“Today’s marketing chiefs are shape-shifting beasts who grasp not only advertising and promotions but also public relations, IT, finance, manufacturing, customer service, and branding across global markets.” (Greg Welch in The Most Dangerous Job in Business – Fast Company, June 2007, pg. 34)

Of course, everyone has an opinion on marketing. Think about how much fun it is to brainstorm brand positioning or a new tagline.

With a down economy, marketing faces a different type of scrutiny. Often in a short-sighted way, but it is an easier area to reduce than IT, operations, sales, etc. So, what will a tight economy bring…a focus on ROI based marketing with a continued emphasis on marketing analytics and reporting. The traditional, fun marketing of the movies where it is all about glitz and TV advertisements won’t go away, but I think you will continue to see a more pragmatic focus on what the company gets for the time and money spent on different programs.

Top Issues That Parents Want HC Providers To Discuss

I found an interesting USA Today Snapshot on Tuesday (2/26/08) that listed out what parents want healthcare providers to discuss with adolescents. They all seem like things that the parents have a huge role in influencing and driving.

  • 77% said diet / nutrition
  • 67% said exercise / sports
  • 61% said physical changes of puberty
  • 57% said drug use
  • 54% said tobacco use

I am not sure if its good that parents are involving the providers or a sign of them not wanting to take on the challenge themselves. We talk with our young kids about food and exercise all the time.

PBMI Day One Notes

Just getting back from the first day of my first PBMI conference. Very pleased.

Here are some notes / observations:

  • PBMI was bought in the past 2 years by PSG (Pharmaceutical Strategies Group) which interestingly has numerous ex-Express Scripts people working there.
  • Great opening speaker (E. Kinney Zalesne) who is the co-author of Microtrends (a few blog comments about it). Fascinating set of facts about small (and often influential) groups within the US. You can learn more at their website www.microtrending.com. [Note: I have not read the book yet.]
    • Compared today’s Starbucks economy (everything customized) to the Ford Economy
      • How you look ($12B cosmetic surgery market)
      • Who you marry
      • How you pray
      • Your gender
    • Talked about moving from Megatrends to Tipping Points to Microtrends (versus fads)
    • Said we drink 10x more water today than in 1980 BUT at the same time, the fastest growing beverage segment is energy drinks
    • There are 2-3 new religions formed everyday
    • There are 5M people over 65 working today…which will have huge benefit implications
    • Talked about DIY (do it yourself) Doctors as a group of people who use the Internet to self-diagnose and treat MDs as an ATM (here’s is what I need from you). Described the group as mostly woman and typically younger. Linked the growth in OTCs from $2B to $15B to this trend.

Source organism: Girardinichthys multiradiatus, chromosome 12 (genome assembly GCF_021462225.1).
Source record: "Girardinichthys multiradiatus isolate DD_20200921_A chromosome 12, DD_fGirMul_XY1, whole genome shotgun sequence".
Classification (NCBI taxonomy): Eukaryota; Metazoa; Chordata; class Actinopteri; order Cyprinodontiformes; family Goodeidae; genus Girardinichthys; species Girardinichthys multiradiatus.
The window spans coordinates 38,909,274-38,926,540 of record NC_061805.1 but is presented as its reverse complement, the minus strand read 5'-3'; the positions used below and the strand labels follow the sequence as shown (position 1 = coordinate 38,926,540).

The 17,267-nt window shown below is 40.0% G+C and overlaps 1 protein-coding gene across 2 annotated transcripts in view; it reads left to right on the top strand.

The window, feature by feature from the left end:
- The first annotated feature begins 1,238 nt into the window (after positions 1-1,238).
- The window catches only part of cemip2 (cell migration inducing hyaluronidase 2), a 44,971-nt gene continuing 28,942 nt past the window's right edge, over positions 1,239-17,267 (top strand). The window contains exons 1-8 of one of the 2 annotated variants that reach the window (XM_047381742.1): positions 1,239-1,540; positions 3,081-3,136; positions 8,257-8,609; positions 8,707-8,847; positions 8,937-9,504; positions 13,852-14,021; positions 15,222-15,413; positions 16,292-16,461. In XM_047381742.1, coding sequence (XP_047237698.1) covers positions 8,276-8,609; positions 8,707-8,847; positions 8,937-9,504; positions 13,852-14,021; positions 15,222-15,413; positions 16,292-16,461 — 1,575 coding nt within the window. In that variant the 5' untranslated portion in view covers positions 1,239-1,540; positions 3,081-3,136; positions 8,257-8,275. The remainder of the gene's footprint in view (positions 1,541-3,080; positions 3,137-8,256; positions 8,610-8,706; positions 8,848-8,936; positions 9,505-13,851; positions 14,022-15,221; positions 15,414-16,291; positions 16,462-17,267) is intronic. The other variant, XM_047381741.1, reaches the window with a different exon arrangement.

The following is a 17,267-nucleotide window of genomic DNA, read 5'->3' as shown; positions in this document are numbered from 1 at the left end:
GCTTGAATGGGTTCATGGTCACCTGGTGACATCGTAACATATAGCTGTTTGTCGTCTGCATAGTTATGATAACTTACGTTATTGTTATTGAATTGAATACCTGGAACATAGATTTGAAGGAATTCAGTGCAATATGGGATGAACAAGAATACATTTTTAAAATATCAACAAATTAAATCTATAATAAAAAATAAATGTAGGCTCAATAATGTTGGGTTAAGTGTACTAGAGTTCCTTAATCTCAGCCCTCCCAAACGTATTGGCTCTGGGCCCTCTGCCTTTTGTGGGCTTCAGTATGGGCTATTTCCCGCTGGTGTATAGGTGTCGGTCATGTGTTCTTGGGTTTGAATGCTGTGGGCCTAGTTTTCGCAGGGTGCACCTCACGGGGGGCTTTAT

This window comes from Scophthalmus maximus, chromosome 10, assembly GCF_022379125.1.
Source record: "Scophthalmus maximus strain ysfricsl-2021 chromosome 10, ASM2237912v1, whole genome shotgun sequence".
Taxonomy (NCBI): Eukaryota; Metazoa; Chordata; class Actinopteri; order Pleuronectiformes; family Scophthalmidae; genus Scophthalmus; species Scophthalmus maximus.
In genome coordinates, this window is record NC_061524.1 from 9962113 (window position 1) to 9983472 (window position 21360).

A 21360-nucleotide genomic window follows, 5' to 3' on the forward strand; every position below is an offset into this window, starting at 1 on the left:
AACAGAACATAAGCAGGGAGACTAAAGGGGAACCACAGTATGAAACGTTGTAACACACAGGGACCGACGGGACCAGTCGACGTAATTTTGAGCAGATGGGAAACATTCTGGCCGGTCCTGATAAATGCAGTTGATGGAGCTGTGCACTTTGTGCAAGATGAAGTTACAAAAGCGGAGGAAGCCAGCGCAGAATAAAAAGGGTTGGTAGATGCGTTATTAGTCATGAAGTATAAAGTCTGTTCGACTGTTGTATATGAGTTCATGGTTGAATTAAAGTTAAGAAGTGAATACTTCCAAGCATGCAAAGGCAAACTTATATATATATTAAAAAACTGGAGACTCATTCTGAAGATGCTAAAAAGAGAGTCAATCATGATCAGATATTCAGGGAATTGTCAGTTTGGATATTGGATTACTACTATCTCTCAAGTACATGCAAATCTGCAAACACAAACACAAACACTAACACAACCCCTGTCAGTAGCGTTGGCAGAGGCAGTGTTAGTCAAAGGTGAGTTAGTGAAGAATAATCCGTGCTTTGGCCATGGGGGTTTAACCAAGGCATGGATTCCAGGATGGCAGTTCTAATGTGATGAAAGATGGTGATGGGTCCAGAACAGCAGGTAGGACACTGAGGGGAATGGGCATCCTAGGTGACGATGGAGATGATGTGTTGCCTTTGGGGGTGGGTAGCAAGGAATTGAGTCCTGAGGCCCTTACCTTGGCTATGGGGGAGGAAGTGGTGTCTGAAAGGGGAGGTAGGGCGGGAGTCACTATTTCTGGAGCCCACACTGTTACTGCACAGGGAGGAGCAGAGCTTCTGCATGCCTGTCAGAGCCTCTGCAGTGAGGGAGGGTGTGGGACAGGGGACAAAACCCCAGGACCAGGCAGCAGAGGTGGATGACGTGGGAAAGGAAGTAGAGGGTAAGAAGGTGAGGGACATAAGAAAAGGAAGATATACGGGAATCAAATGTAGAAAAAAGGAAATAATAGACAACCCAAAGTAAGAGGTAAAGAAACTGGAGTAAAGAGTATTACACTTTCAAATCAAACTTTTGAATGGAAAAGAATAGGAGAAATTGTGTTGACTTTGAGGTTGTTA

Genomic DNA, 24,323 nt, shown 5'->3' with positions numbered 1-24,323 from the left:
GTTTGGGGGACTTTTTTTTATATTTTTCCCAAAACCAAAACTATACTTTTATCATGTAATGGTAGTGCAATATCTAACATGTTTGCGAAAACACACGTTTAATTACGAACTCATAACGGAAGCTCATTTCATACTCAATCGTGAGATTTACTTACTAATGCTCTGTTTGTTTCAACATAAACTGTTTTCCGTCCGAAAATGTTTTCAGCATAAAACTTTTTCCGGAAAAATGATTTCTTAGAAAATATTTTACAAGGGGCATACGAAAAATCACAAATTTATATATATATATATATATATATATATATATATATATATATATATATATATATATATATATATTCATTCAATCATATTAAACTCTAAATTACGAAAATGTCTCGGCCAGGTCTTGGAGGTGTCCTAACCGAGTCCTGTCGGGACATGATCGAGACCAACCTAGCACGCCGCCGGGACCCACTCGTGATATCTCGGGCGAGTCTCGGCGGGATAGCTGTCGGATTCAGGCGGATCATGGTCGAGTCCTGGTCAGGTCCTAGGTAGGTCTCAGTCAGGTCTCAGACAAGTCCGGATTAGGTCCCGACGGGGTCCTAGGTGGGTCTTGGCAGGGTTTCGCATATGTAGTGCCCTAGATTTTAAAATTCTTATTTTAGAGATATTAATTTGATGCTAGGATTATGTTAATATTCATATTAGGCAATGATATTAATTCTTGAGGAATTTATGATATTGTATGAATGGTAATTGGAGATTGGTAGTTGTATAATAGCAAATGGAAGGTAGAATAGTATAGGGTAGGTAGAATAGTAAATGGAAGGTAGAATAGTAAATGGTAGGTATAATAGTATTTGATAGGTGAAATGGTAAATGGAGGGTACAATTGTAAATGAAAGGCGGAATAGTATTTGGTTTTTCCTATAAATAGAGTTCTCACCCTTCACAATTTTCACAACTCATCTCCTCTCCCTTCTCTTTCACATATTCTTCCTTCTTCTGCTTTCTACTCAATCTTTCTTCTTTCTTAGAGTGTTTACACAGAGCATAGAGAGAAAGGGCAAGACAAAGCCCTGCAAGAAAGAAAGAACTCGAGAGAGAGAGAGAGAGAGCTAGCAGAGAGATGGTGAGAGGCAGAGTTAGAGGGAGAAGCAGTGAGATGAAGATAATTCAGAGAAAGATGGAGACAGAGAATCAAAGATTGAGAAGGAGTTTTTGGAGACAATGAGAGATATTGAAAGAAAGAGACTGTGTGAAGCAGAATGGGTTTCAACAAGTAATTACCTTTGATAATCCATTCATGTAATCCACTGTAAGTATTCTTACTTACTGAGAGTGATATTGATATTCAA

• Said 3/5 people worry about hospital errors.
    • Good quote: “Better we understand people; the better we can serve them.”
    • Said young people today think of being on prescriptions as normal.
    • Talked about the “30 Winkers” or 16% of adults that get less than 6 hours of sleep a night.
      • 2/10 adults say lack of sleep has led them to make an error at work
      • Sleeping only 6 hours a night increases your probability of being obese by 23% and if you only sleep 4 hours then it goes up to 70+%.
    • Talked about looking for microtrends versus fads.
    • Said they might have a microtrend spotting competition on their website soon.
  • There was a VP of HR who talked about the importance of communications around benefit information.
    • Repeat the message but change it so you don’t de-sensitize the audience.
  • Matt Gibb (Chief Clinical Officer) from Medco presented on Extreme Generic Dispensing with several interesting comments:
    • Talked about how insulin and coumadin are the top two drugs that drive HR admissions
    • Called Therapeutic MAC a “draconian” benefit structure.
      • Therapeutic MAC means that the plan covers $X for a class.  (E.g., you have $30 per month for cholesterol lowering drugs.)
    • Showed a sliding scale of programs which a company could use to influence trend ranging from low impact on consumers and low savings potential to high on both.  Here are a few from low to high.
      • Decision support tools
      • Copay waivers
      • Coupon mailing
      • Maintenance medication program
      • Generous generics (which I guess is a benefit plan with a low copay for generics)
      • 3-tier
      • Co-insurance with POS rebates